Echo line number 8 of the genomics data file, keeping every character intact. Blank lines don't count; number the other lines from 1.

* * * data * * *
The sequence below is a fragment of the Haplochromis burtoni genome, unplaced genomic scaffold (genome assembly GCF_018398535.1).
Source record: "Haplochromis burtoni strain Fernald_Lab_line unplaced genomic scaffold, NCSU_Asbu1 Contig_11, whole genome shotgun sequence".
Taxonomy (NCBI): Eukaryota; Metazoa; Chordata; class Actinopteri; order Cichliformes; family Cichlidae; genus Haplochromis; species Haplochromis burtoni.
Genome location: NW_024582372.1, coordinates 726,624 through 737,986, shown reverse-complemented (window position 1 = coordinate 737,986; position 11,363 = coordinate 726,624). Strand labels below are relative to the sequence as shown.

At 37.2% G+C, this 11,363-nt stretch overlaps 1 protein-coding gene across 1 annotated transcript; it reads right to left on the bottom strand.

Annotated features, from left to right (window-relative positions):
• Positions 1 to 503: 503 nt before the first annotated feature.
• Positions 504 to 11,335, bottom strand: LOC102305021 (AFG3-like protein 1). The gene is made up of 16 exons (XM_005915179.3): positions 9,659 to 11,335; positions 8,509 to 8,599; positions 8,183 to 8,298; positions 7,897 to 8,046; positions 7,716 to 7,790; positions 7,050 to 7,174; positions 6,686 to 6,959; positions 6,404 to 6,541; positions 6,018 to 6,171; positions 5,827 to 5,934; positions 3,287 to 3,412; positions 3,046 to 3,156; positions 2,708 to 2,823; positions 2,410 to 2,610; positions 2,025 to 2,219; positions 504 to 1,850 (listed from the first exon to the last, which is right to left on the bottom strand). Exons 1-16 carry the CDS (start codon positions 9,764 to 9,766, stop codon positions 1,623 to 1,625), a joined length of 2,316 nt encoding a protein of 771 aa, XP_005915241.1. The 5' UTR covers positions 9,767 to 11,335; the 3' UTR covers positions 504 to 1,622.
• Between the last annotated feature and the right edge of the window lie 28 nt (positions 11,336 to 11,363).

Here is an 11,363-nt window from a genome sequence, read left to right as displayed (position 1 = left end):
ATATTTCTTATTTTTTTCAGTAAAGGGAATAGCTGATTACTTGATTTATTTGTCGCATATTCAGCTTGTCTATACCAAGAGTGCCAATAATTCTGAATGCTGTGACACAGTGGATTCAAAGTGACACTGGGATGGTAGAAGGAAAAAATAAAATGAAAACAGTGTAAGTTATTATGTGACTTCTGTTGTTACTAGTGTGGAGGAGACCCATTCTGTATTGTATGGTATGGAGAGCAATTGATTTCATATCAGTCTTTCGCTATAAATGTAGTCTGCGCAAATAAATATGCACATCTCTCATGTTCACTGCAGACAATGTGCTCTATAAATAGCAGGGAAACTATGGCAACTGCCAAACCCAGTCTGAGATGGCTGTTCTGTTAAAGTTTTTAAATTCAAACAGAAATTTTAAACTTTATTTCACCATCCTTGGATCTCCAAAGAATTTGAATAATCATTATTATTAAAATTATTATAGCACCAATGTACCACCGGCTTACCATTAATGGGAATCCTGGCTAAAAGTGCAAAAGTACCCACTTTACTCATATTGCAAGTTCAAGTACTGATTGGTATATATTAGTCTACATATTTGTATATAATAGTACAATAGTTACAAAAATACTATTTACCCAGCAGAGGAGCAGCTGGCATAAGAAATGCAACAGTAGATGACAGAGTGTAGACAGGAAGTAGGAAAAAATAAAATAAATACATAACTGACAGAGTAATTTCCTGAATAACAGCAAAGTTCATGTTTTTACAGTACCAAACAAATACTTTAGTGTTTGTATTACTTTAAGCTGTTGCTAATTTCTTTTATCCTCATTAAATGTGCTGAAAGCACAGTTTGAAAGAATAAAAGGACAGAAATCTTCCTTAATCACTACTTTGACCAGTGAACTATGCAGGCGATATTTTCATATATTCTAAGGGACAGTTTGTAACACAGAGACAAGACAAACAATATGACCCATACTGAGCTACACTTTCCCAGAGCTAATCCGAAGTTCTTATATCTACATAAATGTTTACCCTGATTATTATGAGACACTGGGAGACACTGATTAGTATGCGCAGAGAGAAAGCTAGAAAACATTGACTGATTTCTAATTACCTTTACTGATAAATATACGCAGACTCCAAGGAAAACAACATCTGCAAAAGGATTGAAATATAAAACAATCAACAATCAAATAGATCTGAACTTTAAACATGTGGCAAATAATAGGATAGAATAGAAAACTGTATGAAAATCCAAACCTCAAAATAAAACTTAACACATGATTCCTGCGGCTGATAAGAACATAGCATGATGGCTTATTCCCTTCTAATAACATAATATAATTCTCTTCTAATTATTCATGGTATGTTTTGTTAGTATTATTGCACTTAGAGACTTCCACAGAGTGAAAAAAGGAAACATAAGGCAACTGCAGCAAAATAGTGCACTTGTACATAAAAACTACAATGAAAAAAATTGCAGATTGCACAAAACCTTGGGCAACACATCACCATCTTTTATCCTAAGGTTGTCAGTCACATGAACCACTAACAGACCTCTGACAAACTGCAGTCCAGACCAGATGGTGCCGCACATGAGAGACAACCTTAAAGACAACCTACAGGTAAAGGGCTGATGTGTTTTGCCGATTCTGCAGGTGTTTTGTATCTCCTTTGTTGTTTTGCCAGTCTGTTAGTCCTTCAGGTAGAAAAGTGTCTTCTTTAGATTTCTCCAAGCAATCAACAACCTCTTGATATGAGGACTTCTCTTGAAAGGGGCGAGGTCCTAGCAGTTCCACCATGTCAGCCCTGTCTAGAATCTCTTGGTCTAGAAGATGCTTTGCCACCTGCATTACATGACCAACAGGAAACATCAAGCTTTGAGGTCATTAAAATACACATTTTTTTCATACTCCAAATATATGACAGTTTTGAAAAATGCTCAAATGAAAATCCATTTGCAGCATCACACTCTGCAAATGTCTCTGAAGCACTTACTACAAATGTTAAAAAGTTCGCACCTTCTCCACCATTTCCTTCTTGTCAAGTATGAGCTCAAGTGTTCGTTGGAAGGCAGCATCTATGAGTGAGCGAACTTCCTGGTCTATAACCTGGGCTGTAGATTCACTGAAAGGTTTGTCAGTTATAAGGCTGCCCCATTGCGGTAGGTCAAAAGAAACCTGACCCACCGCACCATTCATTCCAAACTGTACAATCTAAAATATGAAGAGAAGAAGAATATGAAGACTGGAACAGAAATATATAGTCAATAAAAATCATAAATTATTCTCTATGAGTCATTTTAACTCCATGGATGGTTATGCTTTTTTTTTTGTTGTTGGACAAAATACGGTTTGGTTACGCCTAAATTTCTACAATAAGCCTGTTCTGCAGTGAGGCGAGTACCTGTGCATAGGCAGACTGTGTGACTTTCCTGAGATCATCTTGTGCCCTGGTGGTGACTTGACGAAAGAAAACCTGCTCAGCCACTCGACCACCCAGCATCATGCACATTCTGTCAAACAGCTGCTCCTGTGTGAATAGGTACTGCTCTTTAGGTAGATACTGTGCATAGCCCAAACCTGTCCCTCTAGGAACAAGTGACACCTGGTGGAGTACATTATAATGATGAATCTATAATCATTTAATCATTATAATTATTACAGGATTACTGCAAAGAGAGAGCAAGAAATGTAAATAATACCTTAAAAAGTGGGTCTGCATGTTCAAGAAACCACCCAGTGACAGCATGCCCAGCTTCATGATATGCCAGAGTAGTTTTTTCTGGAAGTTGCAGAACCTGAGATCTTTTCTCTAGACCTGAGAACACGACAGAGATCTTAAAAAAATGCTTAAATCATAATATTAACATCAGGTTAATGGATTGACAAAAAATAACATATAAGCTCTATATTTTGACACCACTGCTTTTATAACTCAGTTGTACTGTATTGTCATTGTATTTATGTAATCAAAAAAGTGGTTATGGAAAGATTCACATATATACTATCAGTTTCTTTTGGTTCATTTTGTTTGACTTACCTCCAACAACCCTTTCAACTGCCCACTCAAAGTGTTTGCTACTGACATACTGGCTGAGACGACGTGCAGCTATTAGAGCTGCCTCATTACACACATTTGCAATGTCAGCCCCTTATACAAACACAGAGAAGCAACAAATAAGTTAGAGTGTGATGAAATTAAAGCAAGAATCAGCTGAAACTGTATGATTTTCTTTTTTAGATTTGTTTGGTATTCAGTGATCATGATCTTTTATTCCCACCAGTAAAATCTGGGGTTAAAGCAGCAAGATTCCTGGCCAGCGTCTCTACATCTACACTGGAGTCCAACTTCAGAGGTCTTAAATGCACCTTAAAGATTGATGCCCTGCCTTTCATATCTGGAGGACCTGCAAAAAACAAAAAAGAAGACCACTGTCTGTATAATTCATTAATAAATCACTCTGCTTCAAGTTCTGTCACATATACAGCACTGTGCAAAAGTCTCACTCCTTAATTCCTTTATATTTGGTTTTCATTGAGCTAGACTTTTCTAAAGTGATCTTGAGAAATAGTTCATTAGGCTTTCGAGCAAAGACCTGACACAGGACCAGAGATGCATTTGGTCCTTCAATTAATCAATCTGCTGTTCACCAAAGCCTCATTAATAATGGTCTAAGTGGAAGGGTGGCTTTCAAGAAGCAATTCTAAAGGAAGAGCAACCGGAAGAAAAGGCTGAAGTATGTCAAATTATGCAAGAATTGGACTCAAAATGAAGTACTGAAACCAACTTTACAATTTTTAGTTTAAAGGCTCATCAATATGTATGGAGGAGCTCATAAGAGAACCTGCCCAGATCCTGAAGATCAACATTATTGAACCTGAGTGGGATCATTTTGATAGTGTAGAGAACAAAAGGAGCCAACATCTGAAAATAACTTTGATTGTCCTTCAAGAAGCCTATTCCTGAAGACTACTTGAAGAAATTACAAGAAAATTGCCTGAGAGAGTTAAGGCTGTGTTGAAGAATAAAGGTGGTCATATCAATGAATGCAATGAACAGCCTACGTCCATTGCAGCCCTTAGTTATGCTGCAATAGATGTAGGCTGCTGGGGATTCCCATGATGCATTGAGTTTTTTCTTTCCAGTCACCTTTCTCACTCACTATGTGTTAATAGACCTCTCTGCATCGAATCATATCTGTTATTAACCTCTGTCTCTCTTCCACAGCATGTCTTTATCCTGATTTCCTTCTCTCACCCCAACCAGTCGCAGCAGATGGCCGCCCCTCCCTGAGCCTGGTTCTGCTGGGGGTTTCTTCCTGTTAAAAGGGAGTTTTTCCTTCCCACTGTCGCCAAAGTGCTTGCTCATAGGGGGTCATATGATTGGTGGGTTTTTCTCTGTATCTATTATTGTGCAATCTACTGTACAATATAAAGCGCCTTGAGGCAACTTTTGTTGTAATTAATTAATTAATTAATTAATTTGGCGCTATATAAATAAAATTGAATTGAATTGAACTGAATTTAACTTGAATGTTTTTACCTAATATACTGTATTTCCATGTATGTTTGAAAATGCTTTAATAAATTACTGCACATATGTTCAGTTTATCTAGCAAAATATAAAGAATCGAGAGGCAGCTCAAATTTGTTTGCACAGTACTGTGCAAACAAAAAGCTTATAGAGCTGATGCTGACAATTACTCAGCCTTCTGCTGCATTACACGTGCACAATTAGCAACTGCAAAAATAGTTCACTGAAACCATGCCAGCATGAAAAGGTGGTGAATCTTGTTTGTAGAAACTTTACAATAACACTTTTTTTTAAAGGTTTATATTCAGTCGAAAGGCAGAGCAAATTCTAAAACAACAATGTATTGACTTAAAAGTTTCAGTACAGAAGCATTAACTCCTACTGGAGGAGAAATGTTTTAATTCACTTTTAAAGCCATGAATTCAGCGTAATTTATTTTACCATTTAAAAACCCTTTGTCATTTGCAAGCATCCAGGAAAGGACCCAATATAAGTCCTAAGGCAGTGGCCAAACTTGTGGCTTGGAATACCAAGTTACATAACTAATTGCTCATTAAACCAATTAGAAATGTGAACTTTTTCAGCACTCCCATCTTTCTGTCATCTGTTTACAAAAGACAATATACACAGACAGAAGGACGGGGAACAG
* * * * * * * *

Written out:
• Positions 504 to 11,335, bottom strand: LOC102305021 (AFG3-like protein 1). The gene is made up of 16 exons (XM_005915179.3): positions 9,659 to 11,335; positions 8,509 to 8,599; positions 8,183 to 8,298; positions 7,897 to 8,046; positions 7,716 to 7,790; positions 7,050 to 7,174; positions 6,686 to 6,959; positions 6,404 to 6,541; positions 6,018 to 6,171; positions 5,827 to 5,934; positions 3,287 to 3,412; positions 3,046 to 3,156; positions 2,708 to 2,823; positions 2,410 to 2,610; positions 2,025 to 2,219; positions 504 to 1,850 (listed from the first exon to the last, which is right to left on the bottom strand). Exons 1-16 carry the CDS (start codon positions 9,764 to 9,766, stop codon positions 1,623 to 1,625), a joined length of 2,316 nt encoding a protein of 771 aa, XP_005915241.1. The 5' UTR covers positions 9,767 to 11,335; the 3' UTR covers positions 504 to 1,622.